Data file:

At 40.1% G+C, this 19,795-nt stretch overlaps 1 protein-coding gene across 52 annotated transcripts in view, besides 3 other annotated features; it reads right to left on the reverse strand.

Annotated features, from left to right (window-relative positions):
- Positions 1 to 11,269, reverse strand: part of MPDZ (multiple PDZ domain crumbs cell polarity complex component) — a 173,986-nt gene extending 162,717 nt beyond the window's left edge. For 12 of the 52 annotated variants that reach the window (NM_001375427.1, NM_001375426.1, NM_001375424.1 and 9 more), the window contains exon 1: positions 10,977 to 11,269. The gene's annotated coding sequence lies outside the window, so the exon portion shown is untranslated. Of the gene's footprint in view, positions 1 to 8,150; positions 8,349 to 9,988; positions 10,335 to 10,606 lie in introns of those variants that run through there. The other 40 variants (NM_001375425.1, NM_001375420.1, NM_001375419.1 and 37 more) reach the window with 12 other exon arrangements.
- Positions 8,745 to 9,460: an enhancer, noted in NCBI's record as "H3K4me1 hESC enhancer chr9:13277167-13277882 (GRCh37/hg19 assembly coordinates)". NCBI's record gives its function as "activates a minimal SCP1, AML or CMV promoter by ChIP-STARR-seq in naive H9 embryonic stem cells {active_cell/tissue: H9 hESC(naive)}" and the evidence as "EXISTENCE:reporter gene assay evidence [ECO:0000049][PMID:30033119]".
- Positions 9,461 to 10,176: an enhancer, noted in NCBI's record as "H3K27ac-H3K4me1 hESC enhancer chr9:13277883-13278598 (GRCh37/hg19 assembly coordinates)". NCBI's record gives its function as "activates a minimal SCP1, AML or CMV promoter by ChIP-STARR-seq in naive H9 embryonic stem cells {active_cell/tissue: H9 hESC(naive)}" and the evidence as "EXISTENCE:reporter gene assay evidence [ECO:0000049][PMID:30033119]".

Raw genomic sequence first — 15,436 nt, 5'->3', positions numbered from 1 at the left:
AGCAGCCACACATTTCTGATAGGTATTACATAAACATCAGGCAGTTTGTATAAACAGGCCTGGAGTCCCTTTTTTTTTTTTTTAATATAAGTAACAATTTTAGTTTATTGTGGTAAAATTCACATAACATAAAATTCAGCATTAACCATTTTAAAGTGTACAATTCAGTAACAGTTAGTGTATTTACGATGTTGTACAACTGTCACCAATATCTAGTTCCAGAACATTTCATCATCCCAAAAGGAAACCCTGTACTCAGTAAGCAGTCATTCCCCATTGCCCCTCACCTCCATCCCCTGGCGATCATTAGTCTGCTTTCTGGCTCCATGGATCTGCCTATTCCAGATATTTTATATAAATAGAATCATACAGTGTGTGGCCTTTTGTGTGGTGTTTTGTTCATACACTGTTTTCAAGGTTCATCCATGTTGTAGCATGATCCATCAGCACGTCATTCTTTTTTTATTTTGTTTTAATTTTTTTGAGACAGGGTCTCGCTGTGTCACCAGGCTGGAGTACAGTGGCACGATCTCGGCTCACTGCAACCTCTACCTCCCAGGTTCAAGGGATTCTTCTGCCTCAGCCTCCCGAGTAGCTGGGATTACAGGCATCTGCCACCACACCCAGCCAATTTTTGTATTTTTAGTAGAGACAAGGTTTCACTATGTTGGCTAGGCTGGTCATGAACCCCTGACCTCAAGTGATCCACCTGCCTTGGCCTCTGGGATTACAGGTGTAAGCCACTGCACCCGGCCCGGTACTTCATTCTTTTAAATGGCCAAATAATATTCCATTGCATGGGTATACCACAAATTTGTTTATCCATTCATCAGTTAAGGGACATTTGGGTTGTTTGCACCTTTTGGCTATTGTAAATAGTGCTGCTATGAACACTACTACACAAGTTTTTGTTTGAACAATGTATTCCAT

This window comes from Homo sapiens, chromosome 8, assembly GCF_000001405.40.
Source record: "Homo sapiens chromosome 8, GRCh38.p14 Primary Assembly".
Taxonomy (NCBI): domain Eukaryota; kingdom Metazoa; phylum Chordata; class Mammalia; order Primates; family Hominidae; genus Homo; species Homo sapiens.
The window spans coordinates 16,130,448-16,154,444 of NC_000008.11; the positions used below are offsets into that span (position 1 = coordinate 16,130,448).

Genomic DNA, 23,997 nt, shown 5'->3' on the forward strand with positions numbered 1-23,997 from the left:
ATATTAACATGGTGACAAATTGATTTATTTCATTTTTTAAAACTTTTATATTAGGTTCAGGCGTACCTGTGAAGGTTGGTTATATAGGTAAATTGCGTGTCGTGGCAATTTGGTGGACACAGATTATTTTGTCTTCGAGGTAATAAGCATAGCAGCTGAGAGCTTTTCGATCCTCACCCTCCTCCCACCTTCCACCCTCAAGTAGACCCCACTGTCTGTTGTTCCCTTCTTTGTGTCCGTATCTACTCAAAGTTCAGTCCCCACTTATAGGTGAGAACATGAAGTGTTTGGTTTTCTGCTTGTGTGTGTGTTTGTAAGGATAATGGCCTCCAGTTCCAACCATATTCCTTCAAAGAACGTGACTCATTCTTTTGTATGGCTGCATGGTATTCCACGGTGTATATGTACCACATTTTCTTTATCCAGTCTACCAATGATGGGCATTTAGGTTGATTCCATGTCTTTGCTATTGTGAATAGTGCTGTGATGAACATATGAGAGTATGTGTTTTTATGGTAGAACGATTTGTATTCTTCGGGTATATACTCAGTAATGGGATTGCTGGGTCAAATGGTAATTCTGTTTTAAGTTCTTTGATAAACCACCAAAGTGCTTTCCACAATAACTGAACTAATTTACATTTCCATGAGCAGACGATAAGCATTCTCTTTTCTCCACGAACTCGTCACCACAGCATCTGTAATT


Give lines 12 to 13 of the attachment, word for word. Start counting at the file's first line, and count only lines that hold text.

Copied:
Genomic DNA, 23,997 nt, shown 5'->3' on the forward strand with positions numbered 1-23,997 from the left:
ATATTAACATGGTGACAAATTGATTTATTTCATTTTTTAAAACTTTTATATTAGGTTCAGGCGTACCTGTGAAGGTTGGTTATATAGGTAAATTGCGTGTCGTGGCAATTTGGTGGACACAGATTATTTTGTCTTCGAGGTAATAAGCATAGCAGCTGAGAGCTTTTCGATCCTCACCCTCCTCCCACCTTCCACCCTCAAGTAGACCCCACTGTCTGTTGTTCCCTTCTTTGTGTCCGTATCTACTCAAAGTTCAGTCCCCACTTATAGGTGAGAACATGAAGTGTTTGGTTTTCTGCTTGTGTGTGTGTTTGTAAGGATAATGGCCTCCAGTTCCAACCATATTCCTTCAAAGAACGTGACTCATTCTTTTGTATGGCTGCATGGTATTCCACGGTGTATATGTACCACATTTTCTTTATCCAGTCTACCAATGATGGGCATTTAGGTTGATTCCATGTCTTTGCTATTGTGAATAGTGCTGTGATGAACATATGAGAGTATGTGTTTTTATGGTAGAACGATTTGTATTCTTCGGGTATATACTCAGTAATGGGATTGCTGGGTCAAATGGTAATTCTGTTTTAAGTTCTTTGATAAACCACCAAAGTGCTTTCCACAATAACTGAACTAATTTACATTTCCATGAGCAGACGATAAGCATTCTCTTTTCTCCACGAACTCGTCACCACAGCATCTGTAATT